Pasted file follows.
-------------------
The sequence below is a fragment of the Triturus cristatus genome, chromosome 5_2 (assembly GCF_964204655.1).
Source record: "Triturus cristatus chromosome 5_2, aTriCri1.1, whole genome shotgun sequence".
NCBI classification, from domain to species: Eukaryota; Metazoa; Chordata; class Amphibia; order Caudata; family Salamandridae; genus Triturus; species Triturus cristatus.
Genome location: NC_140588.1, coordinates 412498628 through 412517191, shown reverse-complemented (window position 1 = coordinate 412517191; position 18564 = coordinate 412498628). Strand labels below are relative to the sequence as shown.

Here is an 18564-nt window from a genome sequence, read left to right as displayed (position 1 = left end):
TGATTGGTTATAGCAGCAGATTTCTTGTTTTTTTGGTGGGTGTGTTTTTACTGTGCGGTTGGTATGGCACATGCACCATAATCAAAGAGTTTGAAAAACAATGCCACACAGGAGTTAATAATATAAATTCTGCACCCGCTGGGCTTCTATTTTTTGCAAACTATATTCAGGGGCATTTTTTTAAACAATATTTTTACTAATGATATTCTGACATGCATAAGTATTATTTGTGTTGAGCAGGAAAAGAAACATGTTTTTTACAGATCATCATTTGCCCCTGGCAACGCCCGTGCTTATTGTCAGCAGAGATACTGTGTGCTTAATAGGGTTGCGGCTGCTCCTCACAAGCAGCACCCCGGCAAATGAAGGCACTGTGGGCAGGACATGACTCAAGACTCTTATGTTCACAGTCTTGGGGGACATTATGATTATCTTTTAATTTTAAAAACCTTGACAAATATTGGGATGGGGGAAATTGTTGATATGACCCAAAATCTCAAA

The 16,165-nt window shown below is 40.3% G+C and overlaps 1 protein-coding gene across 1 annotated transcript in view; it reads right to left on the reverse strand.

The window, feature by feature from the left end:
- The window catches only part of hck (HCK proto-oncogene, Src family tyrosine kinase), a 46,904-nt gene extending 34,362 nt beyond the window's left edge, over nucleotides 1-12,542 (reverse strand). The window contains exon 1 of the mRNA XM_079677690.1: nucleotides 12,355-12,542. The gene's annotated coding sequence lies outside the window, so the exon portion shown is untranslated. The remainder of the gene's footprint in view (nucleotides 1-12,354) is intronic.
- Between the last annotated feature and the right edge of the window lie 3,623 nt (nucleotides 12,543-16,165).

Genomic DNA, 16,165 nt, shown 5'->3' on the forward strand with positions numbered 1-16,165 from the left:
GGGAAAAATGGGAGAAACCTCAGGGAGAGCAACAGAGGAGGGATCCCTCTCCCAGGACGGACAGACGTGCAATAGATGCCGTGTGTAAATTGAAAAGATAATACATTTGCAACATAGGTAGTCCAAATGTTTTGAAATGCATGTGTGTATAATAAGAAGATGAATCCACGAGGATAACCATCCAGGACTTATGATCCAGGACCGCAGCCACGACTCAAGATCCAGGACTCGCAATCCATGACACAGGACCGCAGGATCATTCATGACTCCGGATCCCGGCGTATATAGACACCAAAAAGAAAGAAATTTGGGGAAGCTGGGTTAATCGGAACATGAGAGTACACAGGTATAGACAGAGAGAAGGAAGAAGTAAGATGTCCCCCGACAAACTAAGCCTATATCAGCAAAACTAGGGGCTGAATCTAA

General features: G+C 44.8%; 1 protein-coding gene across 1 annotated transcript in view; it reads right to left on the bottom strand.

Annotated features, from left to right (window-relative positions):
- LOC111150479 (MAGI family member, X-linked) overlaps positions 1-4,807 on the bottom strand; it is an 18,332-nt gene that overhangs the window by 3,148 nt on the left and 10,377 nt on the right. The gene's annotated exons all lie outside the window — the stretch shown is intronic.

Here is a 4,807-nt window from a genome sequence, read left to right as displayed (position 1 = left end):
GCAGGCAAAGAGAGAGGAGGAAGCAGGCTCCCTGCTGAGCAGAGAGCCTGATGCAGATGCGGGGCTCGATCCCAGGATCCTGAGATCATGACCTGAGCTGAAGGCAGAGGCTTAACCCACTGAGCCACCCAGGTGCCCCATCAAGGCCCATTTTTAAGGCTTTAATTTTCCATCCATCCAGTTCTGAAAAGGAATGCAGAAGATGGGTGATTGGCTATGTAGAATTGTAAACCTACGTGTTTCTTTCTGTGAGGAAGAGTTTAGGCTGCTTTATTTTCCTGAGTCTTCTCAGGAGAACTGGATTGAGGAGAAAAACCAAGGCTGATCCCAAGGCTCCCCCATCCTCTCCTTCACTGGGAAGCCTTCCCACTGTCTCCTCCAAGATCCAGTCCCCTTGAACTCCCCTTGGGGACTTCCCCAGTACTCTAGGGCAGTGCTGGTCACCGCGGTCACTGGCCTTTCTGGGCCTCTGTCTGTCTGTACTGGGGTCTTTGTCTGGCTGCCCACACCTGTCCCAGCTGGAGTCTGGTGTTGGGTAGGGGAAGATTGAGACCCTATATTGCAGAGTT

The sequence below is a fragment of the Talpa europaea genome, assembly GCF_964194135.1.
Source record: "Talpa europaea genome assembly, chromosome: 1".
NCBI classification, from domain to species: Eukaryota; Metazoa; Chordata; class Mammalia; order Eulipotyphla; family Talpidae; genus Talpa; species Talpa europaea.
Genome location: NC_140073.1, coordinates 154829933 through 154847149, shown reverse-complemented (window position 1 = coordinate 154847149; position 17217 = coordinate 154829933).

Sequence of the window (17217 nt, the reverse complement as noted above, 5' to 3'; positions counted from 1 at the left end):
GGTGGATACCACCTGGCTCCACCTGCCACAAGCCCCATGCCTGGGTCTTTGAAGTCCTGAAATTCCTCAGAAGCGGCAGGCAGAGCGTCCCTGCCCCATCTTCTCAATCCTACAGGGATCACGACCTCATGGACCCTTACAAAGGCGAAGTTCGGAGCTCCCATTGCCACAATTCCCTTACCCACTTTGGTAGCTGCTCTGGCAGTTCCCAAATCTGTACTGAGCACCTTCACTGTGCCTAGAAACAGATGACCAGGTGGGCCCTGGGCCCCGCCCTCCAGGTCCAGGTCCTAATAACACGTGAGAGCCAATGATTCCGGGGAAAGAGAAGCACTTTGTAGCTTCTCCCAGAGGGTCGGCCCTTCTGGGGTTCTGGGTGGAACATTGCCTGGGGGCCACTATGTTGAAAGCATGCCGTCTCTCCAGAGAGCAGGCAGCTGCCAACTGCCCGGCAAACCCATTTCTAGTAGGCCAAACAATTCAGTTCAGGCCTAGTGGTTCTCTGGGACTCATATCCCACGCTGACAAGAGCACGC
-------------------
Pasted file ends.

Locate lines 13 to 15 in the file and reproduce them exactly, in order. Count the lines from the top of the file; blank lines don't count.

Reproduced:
General features: G+C 44.8%; 1 protein-coding gene across 1 annotated transcript in view; it reads right to left on the bottom strand.

Annotated features, from left to right (window-relative positions):
- LOC111150479 (MAGI family member, X-linked) overlaps positions 1-4,807 on the bottom strand; it is an 18,332-nt gene that overhangs the window by 3,148 nt on the left and 10,377 nt on the right. The gene's annotated exons all lie outside the window — the stretch shown is intronic.